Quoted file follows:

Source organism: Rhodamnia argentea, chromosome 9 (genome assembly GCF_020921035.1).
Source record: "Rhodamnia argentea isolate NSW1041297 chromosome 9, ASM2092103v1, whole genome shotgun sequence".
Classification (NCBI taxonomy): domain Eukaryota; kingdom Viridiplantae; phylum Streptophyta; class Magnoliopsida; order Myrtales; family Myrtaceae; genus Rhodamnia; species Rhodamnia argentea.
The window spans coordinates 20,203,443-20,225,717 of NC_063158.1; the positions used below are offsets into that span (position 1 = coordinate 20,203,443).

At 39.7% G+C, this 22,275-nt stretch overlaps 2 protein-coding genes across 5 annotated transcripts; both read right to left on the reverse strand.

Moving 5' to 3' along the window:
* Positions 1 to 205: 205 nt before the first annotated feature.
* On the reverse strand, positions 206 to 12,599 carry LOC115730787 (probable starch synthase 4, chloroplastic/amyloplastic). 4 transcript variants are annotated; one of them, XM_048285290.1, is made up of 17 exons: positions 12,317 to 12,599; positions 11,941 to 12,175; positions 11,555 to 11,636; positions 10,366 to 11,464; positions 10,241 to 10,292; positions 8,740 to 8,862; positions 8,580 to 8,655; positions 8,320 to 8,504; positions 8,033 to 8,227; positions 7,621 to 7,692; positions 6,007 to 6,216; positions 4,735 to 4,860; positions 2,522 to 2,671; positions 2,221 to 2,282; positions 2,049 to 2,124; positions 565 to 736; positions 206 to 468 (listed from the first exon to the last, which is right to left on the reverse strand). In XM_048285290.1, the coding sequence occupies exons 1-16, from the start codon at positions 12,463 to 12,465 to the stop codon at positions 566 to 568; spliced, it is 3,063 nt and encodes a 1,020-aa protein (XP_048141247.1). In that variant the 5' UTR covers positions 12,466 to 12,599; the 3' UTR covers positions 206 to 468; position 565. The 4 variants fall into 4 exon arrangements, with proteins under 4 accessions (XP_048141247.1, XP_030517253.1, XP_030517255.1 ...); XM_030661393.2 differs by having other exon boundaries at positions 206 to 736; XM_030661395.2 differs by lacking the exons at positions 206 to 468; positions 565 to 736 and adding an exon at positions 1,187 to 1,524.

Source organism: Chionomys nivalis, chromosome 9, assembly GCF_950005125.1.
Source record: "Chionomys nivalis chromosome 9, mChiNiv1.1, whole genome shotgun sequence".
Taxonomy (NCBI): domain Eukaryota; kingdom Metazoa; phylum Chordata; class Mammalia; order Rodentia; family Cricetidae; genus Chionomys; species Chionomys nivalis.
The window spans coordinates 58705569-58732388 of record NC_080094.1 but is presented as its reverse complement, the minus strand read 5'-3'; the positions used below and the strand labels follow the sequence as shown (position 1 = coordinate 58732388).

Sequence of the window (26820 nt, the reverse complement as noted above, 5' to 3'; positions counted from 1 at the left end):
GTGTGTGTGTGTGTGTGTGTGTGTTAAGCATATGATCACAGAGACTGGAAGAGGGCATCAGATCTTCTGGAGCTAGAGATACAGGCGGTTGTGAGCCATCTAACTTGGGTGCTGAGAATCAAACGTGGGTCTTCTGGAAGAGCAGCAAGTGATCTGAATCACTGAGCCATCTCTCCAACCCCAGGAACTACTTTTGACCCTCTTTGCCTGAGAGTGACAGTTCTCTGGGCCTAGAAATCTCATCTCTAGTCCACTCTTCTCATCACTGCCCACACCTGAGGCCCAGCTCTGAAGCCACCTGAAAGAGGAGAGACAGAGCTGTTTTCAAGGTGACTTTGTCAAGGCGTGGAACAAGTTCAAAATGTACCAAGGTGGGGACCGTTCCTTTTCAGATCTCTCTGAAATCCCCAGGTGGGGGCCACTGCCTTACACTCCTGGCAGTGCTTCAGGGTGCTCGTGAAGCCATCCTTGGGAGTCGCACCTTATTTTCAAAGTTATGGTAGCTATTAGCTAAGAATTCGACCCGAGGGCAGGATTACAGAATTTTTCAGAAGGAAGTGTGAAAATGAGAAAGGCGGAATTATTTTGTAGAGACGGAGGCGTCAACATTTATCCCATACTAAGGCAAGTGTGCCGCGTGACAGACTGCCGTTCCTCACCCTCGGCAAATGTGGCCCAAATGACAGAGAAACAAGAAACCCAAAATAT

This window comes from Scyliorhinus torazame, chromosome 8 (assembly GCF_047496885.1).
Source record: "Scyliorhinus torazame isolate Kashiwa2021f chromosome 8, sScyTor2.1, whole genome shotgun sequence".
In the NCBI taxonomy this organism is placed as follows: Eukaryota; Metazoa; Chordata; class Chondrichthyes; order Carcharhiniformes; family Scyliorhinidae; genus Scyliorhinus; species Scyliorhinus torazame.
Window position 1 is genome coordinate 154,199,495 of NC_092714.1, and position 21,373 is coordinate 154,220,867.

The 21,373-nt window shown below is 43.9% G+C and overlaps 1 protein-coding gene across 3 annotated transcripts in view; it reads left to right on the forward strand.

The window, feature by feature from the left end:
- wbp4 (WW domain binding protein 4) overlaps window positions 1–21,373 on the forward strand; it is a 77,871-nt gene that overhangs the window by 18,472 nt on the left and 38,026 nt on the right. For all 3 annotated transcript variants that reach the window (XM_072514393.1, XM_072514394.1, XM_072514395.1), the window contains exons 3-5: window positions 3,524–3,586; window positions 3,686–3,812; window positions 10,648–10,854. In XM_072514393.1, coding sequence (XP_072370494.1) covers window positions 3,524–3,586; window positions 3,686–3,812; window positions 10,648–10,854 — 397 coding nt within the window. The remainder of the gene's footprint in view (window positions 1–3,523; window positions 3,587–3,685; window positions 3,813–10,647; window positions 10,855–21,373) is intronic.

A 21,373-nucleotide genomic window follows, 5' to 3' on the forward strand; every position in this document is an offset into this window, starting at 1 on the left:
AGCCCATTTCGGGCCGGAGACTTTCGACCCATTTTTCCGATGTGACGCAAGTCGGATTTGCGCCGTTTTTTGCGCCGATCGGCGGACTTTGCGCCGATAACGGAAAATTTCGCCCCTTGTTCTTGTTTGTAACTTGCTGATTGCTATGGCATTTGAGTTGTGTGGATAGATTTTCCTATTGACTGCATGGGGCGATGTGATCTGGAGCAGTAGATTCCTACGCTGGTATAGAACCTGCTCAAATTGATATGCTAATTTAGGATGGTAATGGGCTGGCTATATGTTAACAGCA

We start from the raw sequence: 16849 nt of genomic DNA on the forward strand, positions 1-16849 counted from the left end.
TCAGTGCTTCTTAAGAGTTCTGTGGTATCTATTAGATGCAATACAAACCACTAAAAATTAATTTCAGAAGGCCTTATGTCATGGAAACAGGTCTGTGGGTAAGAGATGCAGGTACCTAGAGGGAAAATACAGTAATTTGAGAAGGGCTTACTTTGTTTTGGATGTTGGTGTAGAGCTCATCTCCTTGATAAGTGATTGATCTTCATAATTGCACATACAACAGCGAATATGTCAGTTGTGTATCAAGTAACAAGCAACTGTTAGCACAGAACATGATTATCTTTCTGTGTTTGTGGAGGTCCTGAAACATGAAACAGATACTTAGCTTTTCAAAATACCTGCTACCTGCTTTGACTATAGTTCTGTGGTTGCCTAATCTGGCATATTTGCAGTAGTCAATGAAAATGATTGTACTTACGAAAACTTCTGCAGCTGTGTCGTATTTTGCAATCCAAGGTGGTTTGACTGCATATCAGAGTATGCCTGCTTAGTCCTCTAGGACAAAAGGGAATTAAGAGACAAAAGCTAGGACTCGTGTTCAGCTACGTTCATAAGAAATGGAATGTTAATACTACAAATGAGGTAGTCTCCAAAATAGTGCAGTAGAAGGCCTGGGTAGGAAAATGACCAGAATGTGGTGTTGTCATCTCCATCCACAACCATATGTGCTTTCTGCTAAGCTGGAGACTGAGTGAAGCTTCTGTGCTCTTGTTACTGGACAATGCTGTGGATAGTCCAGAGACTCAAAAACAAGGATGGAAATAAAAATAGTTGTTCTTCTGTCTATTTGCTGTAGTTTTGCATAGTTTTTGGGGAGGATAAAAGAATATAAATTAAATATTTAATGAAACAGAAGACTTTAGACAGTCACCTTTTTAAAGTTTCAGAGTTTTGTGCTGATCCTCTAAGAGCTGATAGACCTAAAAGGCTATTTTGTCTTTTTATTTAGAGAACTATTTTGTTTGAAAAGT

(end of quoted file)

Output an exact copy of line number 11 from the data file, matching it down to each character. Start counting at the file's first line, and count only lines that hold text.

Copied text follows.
Taxonomy (NCBI): domain Eukaryota; kingdom Metazoa; phylum Chordata; class Mammalia; order Rodentia; family Cricetidae; genus Chionomys; species Chionomys nivalis.